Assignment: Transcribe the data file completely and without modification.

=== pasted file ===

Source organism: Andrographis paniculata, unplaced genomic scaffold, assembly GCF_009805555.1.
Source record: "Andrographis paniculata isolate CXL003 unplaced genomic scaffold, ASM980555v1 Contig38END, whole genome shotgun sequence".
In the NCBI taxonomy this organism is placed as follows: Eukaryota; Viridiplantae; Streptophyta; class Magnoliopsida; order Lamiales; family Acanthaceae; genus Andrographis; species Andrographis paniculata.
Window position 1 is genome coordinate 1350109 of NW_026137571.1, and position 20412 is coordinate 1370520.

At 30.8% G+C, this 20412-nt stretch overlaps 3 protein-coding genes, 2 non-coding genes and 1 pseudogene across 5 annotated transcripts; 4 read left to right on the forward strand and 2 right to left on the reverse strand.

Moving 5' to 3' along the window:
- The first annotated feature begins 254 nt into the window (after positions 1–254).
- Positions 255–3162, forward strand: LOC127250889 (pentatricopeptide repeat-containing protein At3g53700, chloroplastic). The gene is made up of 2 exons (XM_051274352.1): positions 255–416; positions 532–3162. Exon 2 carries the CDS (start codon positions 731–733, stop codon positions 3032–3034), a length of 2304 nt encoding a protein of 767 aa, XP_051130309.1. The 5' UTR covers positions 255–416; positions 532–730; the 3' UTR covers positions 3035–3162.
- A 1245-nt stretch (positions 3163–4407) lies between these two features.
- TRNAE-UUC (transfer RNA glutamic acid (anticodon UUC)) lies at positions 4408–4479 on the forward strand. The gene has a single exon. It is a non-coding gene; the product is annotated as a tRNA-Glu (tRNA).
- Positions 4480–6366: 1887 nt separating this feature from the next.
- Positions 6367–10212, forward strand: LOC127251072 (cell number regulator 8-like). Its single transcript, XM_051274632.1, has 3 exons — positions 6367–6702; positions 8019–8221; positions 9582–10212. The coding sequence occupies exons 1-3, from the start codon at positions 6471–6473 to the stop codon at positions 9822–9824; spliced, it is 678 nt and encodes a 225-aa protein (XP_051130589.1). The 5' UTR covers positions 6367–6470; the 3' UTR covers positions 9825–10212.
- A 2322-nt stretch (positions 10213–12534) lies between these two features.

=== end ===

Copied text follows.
Source organism: Andrographis paniculata, unplaced genomic scaffold, assembly GCF_009805555.1.
Source record: "Andrographis paniculata isolate CXL003 unplaced genomic scaffold, ASM980555v1 Contig38END, whole genome shotgun sequence".
In the NCBI taxonomy this organism is placed as follows: Eukaryota; Viridiplantae; Streptophyta; class Magnoliopsida; order Lamiales; family Acanthaceae; genus Andrographis; species Andrographis paniculata.
Window position 1 is genome coordinate 1350109 of NW_026137571.1, and position 20412 is coordinate 1370520.

At 30.8% G+C, this 20412-nt stretch overlaps 3 protein-coding genes, 2 non-coding genes and 1 pseudogene across 5 annotated transcripts; 4 read left to right on the forward strand and 2 right to left on the reverse strand.

Moving 5' to 3' along the window:
- The first annotated feature begins 254 nt into the window (after positions 1–254).
- Positions 255–3162, forward strand: LOC127250889 (pentatricopeptide repeat-containing protein At3g53700, chloroplastic). The gene is made up of 2 exons (XM_051274352.1): positions 255–416; positions 532–3162. Exon 2 carries the CDS (start codon positions 731–733, stop codon positions 3032–3034), a length of 2304 nt encoding a protein of 767 aa, XP_051130309.1. The 5' UTR covers positions 255–416; positions 532–730; the 3' UTR covers positions 3035–3162.
- A 1245-nt stretch (positions 3163–4407) lies between these two features.
- TRNAE-UUC (transfer RNA glutamic acid (anticodon UUC)) lies at positions 4408–4479 on the forward strand. The gene has a single exon. It is a non-coding gene; the product is annotated as a tRNA-Glu (tRNA).
- Positions 4480–6366: 1887 nt separating this feature from the next.
- Positions 6367–10212, forward strand: LOC127251072 (cell number regulator 8-like). Its single transcript, XM_051274632.1, has 3 exons — positions 6367–6702; positions 8019–8221; positions 9582–10212. The coding sequence occupies exons 1-3, from the start codon at positions 6471–6473 to the stop codon at positions 9822–9824; spliced, it is 678 nt and encodes a 225-aa protein (XP_051130589.1). The 5' UTR covers positions 6367–6470; the 3' UTR covers positions 9825–10212.
- A 2322-nt stretch (positions 10213–12534) lies between these two features.